Sometimes success is not where you are now
Every so often we receive an email which makes us stop and really think about what we do and how to measure success. Recently Hallam, an ex-scholar from 2012, got in touch out of the blue. As far as we were concerned, he’d dropped out of university and then dropped out of view. As far as the statistics go, not a success.
But maybe we should re-think how and when to measure success. Hallam explains in his own words for Longford Blog:
I was about 13-years-old when I started offending.
At 15 I was arrested as part of a police gangs operation and by 17 I was sat in a young offenders’ institute facing significant time.
I celebrated my 18th birthday in jail; I began my ‘adult life’ on 23-hour bang up on D wing of HMYOI Brinsford in Wolverhampton, eating Jamaican ginger cake as my birthday cake.
After I was released, my family moved abroad and, because of my convictions, I wasn’t allowed to move with them.
I was 19-years-old, no family, no job and no prospects for the future other than crime.
I felt like a failure.
About a year later, I decided I wanted to do something with my life and felt joining the Royal Marines was my way out. I will never forget the moment the armed forces career officer looked at my criminal record, and laughed in my face. ‘You will never, ever join the Royal Marines, it’s not for people like you, get out of my office.’
I felt ashamed, embarrassed and angry. I felt a failure.
A path to education….
However, I stuck with my determination to do ‘something’ with my life; I would return to education.
Looking back at education, my school life was a mess. Although I actually managed to leave with 5 GCSEs (don’t ask me how, because I didn’t do any work!), I was constantly in trouble inside and outside of school, always truanting and was suspended a number of times. I didn’t value education at that time.
Despite my past experience, I enrolled at college and on a night course as well. It was a tough year. I passed both courses and was offered a place at the University of Westminster in London. It was an expensive place to live and I didn’t know if I could afford to go. That’s how I came across the Longford Trust.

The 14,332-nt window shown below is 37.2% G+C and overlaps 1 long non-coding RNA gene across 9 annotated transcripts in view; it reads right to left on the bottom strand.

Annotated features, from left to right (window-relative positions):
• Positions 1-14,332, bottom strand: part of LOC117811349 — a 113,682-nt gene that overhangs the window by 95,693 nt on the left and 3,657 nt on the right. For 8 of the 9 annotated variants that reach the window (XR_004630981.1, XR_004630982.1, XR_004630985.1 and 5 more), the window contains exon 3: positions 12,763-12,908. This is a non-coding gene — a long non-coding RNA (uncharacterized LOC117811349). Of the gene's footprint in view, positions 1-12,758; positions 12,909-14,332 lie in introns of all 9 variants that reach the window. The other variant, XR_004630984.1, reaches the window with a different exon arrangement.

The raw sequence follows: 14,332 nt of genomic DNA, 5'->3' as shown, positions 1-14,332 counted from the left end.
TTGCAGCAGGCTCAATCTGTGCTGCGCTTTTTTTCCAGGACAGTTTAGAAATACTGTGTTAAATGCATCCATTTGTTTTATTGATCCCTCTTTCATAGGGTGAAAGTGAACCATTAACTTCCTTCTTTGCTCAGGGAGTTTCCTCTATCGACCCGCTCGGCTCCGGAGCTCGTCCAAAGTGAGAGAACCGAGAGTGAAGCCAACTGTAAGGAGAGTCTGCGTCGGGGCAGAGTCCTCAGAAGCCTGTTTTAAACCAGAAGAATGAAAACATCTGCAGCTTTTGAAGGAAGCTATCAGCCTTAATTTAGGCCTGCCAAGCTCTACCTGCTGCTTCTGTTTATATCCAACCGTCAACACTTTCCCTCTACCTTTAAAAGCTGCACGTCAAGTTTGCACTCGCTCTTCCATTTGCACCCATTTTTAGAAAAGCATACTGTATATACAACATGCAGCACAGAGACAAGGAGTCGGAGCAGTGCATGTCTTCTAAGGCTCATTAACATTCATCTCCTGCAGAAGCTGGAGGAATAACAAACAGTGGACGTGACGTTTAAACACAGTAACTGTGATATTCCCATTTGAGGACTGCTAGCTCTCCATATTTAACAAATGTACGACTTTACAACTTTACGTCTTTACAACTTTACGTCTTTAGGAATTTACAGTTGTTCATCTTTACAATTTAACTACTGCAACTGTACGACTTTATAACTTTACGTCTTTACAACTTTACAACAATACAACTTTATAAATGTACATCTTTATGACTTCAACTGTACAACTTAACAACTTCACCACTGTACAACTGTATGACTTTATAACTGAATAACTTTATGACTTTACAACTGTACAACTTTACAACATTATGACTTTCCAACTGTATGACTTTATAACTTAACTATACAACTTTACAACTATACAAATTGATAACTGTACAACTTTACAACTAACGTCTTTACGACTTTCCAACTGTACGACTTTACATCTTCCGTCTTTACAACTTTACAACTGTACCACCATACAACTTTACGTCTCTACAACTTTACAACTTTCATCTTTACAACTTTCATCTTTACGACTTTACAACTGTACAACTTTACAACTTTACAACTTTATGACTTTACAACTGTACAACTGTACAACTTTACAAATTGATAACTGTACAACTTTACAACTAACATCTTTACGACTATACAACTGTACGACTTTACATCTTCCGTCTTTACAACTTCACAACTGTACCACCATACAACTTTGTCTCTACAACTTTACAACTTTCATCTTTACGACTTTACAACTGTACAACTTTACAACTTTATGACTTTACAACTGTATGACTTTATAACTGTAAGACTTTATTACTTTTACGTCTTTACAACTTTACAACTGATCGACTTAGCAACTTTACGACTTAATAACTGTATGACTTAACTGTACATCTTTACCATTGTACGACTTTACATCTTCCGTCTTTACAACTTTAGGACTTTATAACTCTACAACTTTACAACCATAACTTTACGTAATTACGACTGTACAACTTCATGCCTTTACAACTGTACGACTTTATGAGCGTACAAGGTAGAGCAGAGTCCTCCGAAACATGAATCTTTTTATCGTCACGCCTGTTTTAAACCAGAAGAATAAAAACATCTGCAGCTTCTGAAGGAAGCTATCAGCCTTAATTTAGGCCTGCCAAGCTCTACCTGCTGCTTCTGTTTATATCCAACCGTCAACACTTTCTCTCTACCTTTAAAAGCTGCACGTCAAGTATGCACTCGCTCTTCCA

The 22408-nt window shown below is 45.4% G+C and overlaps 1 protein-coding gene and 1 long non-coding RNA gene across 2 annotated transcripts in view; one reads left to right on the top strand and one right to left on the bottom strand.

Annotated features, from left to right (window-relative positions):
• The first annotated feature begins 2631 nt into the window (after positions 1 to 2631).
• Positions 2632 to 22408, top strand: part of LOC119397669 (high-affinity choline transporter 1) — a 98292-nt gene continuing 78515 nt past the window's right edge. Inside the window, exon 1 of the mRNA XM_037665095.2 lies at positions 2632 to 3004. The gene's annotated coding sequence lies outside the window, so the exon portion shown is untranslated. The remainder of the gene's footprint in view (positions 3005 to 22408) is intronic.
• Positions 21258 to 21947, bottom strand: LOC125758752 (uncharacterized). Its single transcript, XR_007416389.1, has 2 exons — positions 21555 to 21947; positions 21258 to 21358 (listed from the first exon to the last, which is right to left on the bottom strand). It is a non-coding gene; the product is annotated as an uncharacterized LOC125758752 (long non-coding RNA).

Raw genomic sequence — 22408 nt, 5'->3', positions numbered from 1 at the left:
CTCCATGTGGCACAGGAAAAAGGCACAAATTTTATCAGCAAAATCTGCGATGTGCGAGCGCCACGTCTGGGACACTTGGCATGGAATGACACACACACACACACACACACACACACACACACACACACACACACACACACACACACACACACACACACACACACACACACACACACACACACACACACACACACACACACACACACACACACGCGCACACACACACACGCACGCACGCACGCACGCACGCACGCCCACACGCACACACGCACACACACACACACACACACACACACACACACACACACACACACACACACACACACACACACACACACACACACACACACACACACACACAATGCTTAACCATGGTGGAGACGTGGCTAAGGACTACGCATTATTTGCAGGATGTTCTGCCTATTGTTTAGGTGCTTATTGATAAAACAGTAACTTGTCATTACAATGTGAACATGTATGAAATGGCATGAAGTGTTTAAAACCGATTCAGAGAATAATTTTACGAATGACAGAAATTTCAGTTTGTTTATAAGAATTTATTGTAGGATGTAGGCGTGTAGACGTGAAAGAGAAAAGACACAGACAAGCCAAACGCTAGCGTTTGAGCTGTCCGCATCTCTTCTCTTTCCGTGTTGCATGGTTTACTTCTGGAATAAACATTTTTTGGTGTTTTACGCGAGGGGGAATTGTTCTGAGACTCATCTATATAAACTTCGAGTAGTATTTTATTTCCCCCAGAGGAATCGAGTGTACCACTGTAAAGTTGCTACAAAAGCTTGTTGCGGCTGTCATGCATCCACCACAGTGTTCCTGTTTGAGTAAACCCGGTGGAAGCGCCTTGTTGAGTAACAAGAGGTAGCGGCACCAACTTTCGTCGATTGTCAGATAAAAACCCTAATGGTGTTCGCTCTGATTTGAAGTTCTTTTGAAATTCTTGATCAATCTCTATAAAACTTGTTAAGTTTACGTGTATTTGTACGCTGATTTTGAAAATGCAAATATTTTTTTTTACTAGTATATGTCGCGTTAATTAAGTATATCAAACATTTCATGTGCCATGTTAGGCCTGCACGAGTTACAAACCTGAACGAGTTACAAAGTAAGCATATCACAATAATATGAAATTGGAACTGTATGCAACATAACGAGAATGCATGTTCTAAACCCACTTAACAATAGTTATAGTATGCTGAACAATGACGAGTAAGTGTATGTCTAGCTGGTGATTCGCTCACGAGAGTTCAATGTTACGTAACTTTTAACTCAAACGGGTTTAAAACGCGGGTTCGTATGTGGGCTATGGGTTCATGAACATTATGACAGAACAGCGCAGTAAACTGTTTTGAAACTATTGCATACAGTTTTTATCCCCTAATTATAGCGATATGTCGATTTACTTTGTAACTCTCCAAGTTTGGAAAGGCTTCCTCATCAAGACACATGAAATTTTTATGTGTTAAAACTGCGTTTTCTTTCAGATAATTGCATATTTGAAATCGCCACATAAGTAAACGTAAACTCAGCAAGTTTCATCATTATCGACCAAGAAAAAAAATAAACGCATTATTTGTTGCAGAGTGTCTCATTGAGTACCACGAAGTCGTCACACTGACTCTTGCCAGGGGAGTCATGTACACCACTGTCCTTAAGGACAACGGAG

Feeling safe in a different world…..
I’ll never forget that first meeting. Discussing my scholarship application in a fancy coffee shop with the scholarship manager, I remember thinking, for the first time in a very long time, that I felt safe, I didn’t have to worry about seeing someone I had issues with and it ending in violence.
It was so far removed from my daily life, but I enjoyed it. It was a seed being planted.
University life in London was a different world to me.
I remember the looks on the faces of the students I lived with when I told them about my life, like the time I was shot at and felt a bullet fly past my head. They looked horrified, I had always laughed about it before.
University was the first place I had a social circle who thought it crazy to be shot at or stabbed, and not a normal part of life.
Whilst at university I applied, and was accepted into, the Royal Marines Reserves (in spite of my past interaction at the armed forces office). I trained hard and studied, my life was on a positive path. Unfortunately, during a training exercise I suffered a significant knee injury which ended my military career before it had properly started.
My dreams were crushed, I felt deflated. I finished my first year of University but never returned.
I dropped out. Again, I felt a failure.
On paper I would have been a failed statistic for the Longford Trust. I hadn’t completed the degree I started.
But how do we measure success?
There are the obvious ways; did I pass, did I drop out, did I achieve 100%? But what about the other, less obvious successes? Like gaining experience of life outside of my area, associating with people doing legal jobs with legit ambitions, broadening my view of what was possible.
Maybe a better way to measure success is to ask if a scholar was afforded the opportunity to avoid the criminal or gang life for long enough to walk away from it? The answer for me was yes.
Fast forward to today, 10 years later: At 31-years-old, I now run a successful organisation working with young people to prevent criminal exploitation. I also work in schools using my own experiences to help safeguard children. I have travelled around the world, have a house, a stable relationship and a son. I am a better person.
On top of all of that, I am back studying at university, going into my third year of a Psychology degree through the Open University.
So why the email out of the blue to the Longford Trust? For me, starting that degree in 2012 as a scholar was the catalyst for change in my life.
The experience of attending university outside of my home city, meeting people with different life experiences and seeing a future without crime were what I needed to spark a change.
I would not be where I am today without that first chance as a student.
The degree did not change my life. The opportunity to access a new life and a new area did.
If success is only measured within small timescales, what happens to those that require a longer time to grow but eventually reach great heights?
No matter where you are today, don’t measure your success against where you are now. Learn to look at life as a series of opportunities in which seeds are planted. Some will take longer to flower than others, but no seed planted is ever wasted. You never know which one will grow to be giant.
Take the opportunity, it is so much more than a degree.
Thank you to the Longford Trust for supporting me and believing in me. Even though I failed first time round, it led me to much greater heights of success.